It’s all aboutCommunication
A JOINED! story on the power of internal communication.
Organizations (yes, also yours!) spend a vast amount of money on communicating better with customers, on optimizing IT-processes and creating posters that should demonstrate that people are their biggest assets.However, most of these organizations fail to optimize and invest in people communication. The amount of time that is wasted because people have no access to information when they need is, are unaware that the information even exist or by doing the same work as one of their colleagues is enormous.Figures range from 10% of FTE cost that is spend on searching information (The Butler group, 2006) to even more.Maybe even worse are the opportunities that are missed because people do not even bother finding the right information.
Oh, did I mention that access to information is not only a theoretical issue, it also means access to the right people. Knowing who can help you with your new groundbreaking idea is also ‘access to information’...
It is strange to notice that even the vast amount of companies in the service industry puts little or no focus on the importance of knowledge within the organization.
These companies all evangelize that people are their main asset. This may be true, but not quite. It is the experience and knowledge these people bring in the company that counts. (Typically consultancy firms are the first to notice this. Just have a look at what you look for yourself when selecting a consulting firm: You look at the resumes and track records of the people that are proposed).
If you value the importance of knowledge, you face more than one question:
What do I define as knowledge and as important: what is not defined as knowledge?
How do I motivate people to share their knowledge with the company (because otherwise you will loose it when you loose the people)?
How do I make this knowledge accessible to other people in the organization?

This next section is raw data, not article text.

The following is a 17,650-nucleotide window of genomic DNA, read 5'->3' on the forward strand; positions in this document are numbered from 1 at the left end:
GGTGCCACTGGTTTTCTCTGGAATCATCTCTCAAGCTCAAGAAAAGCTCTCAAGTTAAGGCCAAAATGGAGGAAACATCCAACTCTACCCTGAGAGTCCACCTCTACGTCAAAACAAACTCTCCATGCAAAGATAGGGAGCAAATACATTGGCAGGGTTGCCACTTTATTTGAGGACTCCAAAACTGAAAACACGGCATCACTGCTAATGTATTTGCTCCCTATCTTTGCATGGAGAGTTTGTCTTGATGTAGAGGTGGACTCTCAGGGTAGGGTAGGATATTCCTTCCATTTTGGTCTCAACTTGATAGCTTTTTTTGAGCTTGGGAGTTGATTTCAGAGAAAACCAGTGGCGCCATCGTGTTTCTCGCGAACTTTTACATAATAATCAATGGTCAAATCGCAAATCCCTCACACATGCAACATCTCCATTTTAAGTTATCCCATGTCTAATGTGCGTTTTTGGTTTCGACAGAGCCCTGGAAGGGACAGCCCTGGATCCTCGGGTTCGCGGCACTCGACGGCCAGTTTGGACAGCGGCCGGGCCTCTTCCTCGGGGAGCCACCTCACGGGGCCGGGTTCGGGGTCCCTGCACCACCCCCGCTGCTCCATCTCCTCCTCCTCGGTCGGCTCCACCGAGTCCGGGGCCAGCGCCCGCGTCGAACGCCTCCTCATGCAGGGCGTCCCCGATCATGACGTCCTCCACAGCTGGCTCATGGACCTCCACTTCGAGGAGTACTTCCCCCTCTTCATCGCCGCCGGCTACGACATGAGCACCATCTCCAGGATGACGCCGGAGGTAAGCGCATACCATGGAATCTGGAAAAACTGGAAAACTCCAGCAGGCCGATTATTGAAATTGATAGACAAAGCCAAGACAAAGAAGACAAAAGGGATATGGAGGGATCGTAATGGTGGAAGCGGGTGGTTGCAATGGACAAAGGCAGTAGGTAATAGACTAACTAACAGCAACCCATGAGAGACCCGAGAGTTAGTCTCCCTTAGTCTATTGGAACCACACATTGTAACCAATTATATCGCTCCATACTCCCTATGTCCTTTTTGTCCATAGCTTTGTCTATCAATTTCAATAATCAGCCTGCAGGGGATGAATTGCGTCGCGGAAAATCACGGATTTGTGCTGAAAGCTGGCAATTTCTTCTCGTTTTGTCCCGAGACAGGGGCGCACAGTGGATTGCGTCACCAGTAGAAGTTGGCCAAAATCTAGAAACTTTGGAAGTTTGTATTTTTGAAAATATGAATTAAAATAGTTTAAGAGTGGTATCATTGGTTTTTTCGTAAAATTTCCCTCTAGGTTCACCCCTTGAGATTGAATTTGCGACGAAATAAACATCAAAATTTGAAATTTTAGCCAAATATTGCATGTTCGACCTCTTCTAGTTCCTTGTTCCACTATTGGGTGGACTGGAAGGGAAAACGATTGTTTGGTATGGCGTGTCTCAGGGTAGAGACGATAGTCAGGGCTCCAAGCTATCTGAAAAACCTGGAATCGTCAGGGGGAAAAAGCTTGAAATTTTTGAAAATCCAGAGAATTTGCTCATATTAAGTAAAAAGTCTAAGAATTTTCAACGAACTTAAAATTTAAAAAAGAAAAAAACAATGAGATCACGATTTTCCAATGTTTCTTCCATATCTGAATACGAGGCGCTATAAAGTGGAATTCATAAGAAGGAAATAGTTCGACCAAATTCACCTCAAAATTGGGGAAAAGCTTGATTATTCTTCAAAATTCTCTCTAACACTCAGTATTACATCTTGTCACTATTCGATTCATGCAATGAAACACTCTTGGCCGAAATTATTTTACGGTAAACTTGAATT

How do I keep the knowledge up to date (because knowledge is time dependent)?
So this is about knowledge management?
Well, actually, it is not!
Because probably, when you think about knowledge management, you think about time-consuming digital libraries and software as Microsoft Sharepoint.
That is what old school Knowledge Management (KM) was all about: You force people to write down their 'knowledge' and make it available on a central location.
Of course, there are some limitations to this way of working:
Whether something is 'knowledge', is defined by thereceiver, not by the sender.
It is very complex to find the right amount of detail to put into this knowledge database.
Putting information in the KM database is an extra effort with no added value for the creator.
When people need information, they have a hard time finding exactly the bit of information they need in the huge amount of data.
Information of 6 months ago is hardly relevant anymore for a lot of information.
If you have been working with old school KM, you probably now this is not working because you experienced the hard way.
For the lucky ones that where never forced to ‘share’ knowledge like this, let me give you some situations that still occur with old school KM:
"I'm sorry, I did not know that customer has been merging with yours." (2 Key Account Managers in a sales meeting).
"We already developed that??" (Eager product manager in a management presentation).
"I just seem to lose plenty of time making this geographically dispersed and cross-departmental team work together." (A project manager on his status meeting with his sponsor).
"I hate this silo's!" (A young potential trying to ship).
"Why are we spending money on an intranet that only remembers people on the birthday of their colleagues?" (An IT manager in the boardroom).
“I already have some knowledge management in place.”
Good for you!
Next question you should ask yourself: “Is it working for me and my organization or team?”.
If it does, you can stop reading (unless you want to know why it is working).
Let’s have a look at how communication works. We all remember the basic communication scheme we learned at school.
How hard can it be?
Some problems occur however with traditional knowledge management (or no KM at all):
The Sender has no real interest in getting the message across.
There is a time shift between when the message is encoded (created) and decoded (used).
There is no feedback loop.
The message has to be stored on a non direct medium, which is unnatural for the sender to encode (“Write down everything you know about this project you were working on the past six months...”).
The receiver has to find the correct message himself. This is not only a huge job (“Get yourself up to speed on this project.”), in most cases, one does not even know what he should be looking for or is missing (You might find out that somebody in your organization is working on a similar problem as you are).
“The problem with communication is the illusion that is has occurred”
George Bernard Shaw
Enough problems, give me solutions!!
For communication to work within an organization, you need to work on the following elements: